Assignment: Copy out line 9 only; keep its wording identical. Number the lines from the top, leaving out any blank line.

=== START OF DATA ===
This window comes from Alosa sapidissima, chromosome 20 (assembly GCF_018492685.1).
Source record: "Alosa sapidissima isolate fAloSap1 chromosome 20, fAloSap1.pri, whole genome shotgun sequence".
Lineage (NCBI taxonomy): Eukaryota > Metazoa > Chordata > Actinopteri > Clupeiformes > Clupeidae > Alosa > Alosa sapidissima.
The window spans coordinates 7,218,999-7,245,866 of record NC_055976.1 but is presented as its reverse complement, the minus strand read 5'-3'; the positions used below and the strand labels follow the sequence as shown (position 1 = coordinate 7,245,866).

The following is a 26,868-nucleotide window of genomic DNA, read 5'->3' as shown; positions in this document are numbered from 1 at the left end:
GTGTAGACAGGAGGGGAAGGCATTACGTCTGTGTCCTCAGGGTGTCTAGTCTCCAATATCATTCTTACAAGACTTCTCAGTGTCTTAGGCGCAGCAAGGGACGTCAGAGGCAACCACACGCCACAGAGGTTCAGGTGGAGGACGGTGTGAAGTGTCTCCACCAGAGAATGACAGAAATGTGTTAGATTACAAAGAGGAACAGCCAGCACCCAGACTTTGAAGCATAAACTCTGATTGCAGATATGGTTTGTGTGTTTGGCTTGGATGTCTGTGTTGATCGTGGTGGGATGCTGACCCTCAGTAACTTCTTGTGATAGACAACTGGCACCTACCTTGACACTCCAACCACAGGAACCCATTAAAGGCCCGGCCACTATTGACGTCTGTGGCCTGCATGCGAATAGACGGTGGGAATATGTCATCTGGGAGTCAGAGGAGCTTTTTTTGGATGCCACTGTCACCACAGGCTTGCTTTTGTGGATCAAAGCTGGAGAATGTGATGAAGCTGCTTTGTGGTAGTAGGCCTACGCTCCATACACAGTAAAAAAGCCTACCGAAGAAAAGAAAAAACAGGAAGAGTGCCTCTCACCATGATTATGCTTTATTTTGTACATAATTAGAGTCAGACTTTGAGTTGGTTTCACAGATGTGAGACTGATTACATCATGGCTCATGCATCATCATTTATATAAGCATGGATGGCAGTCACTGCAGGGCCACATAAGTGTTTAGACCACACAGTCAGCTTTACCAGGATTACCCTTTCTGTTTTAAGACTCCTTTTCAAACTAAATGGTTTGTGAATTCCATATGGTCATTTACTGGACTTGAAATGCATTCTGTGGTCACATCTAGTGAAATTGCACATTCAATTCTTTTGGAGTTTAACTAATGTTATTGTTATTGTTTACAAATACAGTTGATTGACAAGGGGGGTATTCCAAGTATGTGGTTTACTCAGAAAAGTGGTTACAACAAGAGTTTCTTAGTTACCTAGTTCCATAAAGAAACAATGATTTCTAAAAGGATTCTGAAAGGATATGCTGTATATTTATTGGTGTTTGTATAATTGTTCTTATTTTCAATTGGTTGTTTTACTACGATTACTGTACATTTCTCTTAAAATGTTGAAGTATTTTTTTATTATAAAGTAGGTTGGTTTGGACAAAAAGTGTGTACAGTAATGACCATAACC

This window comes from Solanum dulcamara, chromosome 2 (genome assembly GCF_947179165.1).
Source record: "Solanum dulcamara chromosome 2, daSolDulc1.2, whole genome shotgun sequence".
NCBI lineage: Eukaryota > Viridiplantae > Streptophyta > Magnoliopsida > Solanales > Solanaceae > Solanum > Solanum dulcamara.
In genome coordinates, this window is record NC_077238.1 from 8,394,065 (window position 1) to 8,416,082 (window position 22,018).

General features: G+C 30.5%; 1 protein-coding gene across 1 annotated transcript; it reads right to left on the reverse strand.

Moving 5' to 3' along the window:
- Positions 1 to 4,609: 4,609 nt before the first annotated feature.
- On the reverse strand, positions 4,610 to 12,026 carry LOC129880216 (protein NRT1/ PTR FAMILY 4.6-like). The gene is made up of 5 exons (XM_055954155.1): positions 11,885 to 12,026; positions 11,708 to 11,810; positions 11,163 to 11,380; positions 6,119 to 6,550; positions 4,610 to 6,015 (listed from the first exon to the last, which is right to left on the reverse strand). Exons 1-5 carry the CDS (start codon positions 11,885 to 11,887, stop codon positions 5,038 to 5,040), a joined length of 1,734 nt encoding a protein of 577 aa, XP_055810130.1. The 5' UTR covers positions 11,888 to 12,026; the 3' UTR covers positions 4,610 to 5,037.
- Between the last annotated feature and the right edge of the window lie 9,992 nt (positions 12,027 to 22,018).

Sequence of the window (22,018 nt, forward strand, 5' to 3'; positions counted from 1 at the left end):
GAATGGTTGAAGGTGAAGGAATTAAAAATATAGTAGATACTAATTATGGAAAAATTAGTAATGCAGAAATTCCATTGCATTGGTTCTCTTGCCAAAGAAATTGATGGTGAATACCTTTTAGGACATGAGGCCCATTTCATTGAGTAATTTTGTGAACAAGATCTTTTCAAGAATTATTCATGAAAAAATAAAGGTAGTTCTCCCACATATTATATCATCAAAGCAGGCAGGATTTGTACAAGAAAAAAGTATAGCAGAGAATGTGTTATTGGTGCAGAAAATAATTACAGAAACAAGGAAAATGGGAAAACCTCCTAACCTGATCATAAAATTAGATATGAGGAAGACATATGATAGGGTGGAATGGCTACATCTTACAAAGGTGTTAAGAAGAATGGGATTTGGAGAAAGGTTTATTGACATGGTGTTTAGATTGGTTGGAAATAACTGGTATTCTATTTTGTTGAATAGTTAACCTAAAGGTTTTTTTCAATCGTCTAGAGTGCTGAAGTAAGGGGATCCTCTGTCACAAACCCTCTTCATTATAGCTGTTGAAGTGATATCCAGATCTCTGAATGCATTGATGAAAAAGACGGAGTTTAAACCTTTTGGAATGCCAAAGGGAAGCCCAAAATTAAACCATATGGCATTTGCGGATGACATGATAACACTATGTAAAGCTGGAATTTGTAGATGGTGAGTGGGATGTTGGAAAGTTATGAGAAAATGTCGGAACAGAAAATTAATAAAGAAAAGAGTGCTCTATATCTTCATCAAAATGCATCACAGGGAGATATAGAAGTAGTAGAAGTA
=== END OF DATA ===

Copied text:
NCBI lineage: Eukaryota > Viridiplantae > Streptophyta > Magnoliopsida > Solanales > Solanaceae > Solanum > Solanum dulcamara.